“No! No, Appa, please, no!” Echoed the voice of the young Aditya through the village square followed by the thunderous sound of his father’s cane, abruptly ending all of the young boy’s screams of agony.

“Eve tease, will you? You dirty dog!” Yelled his father, as his cane continued to find Aditya’s body, as he rolled screaming in pain in the sandy village square. “You scoundrel! This is what we taught you, is it?” 

It was almost as if the flow of time itself had ceased for the rest of the village. The children stopped their game of hide and seek. Shopkeepers and merchants, stepped out of the stores. Even the street dogs halted mid walk as they witnessed the wrath of a father on his son.

Krishnamurthy, the father of the now accused Aditya finally stops after a flurry of strikes on the young boy as his cane gives in. Snapping in two as he accidentally hits the ground in rage. Furious and embarrassed, Krishnamurthy hides his face as he storms away from the boy, beaten black and blue, left bleeding on the square in broad daylight for the entire village to gossip about. He wasn’t exactly the sharpest tool in the shed, nor the strongest. Friendship was a concept he was alien to, alongside the ideas of social constructs set for a boy of 17 in 1982. True to his similar behaviors in the past, he had tried to pull a prank on a classmate of his the previous day. Tossing an empty sack over her head and pretending to abduct her, partially disrobing her, only to reveal minutes later that she was pranked.

This was the girl that had infatuated the teenage Aditya, in front of him, scared out of her mind, crossing her arms across her chest and clutching on to the torn of piece of fabric with terror in her eyes. Gasping for air, as she crawled out of the dirty sack she yelled out for help. 

As her screams faded into the sunset, Aditya realized what this looked like. His eyes widened in horror. In a moment of confusion, he runs, abandoning the lady in her state of distress, but it was too late. Words spread faster in Pavagada’s Bazaar than the pace of a police investigation looking for missing young girls, and soon the word of Aditya’s heinous act flew to his father. Reliving the horror of the moment of realization dawning upon him the previous day, Aditya laid in the village square, bloodied as the villagers watched.

He lay and lay, but no one wanted to help the scoundrel that had dare try to prey on a young lady. He listened as his classmates whispered among themselves, passing judgement upon his character, as girls flocked together on their way home from school even as the approached his bloodied body. He lay there. He waited. He did not want to look these people in the eye. In his mind, he was the victim.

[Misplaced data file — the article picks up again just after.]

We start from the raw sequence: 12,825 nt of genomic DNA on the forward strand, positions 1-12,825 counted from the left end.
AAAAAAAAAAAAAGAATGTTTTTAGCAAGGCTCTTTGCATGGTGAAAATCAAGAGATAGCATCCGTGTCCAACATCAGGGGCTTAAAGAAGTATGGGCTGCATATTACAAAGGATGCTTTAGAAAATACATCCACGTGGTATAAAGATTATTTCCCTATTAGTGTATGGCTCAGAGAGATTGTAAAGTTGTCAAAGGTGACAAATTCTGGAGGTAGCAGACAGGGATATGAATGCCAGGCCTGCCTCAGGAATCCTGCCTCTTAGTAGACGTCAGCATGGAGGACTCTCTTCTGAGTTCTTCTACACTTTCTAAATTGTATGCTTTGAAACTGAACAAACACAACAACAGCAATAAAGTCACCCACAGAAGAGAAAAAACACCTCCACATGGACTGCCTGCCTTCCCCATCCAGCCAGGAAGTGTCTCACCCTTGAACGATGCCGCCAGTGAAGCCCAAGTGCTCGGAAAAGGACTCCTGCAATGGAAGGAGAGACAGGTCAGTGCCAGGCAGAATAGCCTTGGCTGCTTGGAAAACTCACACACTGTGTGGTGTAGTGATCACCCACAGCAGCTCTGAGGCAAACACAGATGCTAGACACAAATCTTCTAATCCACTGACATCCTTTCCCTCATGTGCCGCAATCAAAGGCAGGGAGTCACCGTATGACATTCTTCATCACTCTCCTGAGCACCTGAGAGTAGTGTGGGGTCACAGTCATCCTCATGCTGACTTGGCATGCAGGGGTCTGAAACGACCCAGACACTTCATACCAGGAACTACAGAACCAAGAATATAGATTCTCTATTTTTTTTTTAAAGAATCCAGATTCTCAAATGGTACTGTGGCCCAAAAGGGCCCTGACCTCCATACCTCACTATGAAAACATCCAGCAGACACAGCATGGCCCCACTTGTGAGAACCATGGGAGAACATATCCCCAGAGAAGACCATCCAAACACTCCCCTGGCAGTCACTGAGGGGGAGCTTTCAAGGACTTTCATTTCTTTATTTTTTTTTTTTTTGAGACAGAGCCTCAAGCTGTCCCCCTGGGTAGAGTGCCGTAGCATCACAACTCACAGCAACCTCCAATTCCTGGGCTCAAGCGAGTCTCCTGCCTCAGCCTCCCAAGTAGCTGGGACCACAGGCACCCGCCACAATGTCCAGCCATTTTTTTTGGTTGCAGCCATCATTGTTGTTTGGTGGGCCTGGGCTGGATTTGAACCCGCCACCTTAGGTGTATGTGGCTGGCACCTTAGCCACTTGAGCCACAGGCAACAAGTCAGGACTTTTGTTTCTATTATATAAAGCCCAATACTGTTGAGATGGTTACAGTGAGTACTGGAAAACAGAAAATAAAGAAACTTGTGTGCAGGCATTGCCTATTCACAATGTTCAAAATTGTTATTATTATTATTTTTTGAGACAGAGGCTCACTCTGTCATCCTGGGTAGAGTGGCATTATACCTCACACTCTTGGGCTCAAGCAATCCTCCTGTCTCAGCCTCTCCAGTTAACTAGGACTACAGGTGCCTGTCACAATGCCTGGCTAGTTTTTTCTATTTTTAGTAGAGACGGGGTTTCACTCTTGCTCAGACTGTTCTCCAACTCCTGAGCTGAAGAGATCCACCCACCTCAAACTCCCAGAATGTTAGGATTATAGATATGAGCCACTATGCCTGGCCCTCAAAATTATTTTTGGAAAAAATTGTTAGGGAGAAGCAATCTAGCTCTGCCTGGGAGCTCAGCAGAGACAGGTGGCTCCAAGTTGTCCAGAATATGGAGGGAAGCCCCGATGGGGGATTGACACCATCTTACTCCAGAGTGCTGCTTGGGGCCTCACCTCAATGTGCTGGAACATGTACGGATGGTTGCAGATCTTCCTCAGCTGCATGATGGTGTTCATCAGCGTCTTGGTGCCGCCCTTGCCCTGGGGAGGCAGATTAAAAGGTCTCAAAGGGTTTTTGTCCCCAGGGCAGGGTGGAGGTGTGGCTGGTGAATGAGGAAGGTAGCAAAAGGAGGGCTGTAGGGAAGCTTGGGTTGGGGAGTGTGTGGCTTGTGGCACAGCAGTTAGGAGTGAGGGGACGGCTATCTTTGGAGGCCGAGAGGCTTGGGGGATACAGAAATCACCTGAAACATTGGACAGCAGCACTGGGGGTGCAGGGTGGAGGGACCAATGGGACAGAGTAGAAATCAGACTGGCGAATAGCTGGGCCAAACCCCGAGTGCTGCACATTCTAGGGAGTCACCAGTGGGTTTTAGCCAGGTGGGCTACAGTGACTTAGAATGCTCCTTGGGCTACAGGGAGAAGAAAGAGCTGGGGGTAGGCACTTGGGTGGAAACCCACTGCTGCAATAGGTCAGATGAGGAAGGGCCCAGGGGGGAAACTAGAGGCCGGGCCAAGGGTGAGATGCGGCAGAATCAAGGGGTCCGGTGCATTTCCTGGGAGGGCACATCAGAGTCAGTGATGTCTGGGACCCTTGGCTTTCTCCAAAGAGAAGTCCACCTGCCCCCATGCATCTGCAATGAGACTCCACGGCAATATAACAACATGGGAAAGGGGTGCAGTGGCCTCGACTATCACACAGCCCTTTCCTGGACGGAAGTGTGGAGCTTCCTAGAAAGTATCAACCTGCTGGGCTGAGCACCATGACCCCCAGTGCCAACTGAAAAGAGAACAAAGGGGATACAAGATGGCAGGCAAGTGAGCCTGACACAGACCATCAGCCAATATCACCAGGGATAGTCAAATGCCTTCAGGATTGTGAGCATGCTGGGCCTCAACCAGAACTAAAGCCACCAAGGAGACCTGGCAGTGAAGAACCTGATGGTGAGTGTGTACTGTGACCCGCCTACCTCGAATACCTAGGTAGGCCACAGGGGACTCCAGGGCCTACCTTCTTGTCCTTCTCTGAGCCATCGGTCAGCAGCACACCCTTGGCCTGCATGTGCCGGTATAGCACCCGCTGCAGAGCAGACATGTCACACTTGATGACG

One hour.

Two hours.

Three hours. 

Time seemed to slow down as he waited and waited. Watching the Sun rise and descend in front of him. 

“Why won’t they leave?” He asked himself. “Why won’t they go away. The Sun has set. Why won’t they let me get up.”

The horror of the previous day flooded upon him again, as he witnessed the arrival of the moon. Along with something that he hadn’t heard all day long. Footsteps, in his proximity. Somebody was approaching him. 

“Is it the police?” He asked himself. “Or is it the Sarpanch? Can I just beg for forgiveness from Chandra? Show her that I’m sorry?”

The footsteps came closer almost echoing to him through the ground as the finally seized to move, and an unfamiliar face slid into his vision. 

Dressed in a jet black dhoti, the man blended with the night. The only thing that kept his silhouette discernible from the dead of the night was his bald head, shining in the full moon. A rudraksh hung by a chain hanging off of his neck long enough to find the front of his protruding belly. A smile plastered on his face. Not a sinister one, not of someone who has come to laugh on him like the boys in his school. A smile that was amiable, one that Aditya had almost forgotten the look of.

“Get up, beta.” Said he. “I know you have the strength left for it.”

Aditya followed. Looking into the strangely amiable eyes of the mysterious man, leaving little puddles of blood on the ground as he got up. All he did was stare only for the man to break the silence as he placed his palm on Aditya’s cheek.

“It is getting late, should I walk you home, beta?” He asked.

“No, I don’t want to go home.” Said he finally breaking his gaze as he gently shook his head.

“Hmm,” sighed the man. “Do you want to join me for a meal then?”

Aditya looked up. Confused. Noticing the little cloth bag that the man had in his other hand, that he could swear wasn’t there moments ago.

“I suppose,” said he, hesitant. 

The man smiled as he took his hand off of Aditya’s cheek reaching into his bag, handing him a container of steel that Aditya sweared smelled more delicious than the Gobi his mother made.

“Come here,” He signalled as he sat down under a nearby tree cross legged opening a separate container with rotis. 

Aditya follows, feeling tempted to just open up the box of steel and gobble up whatever is inside, but refusing to suspend his disbelief of this mysterious man that he’d never seen in the village.

Noticing the doubts Aditya had the man says with a smile. “You can trust me, beta. I mean no harm,” as he reaches out for the container in Aditya’s hand, opening it to reveal the most delicious looking sabzi in the world, as he tears off a small piece of the roti, before placing it in his mouth with a little portion of the sabzi.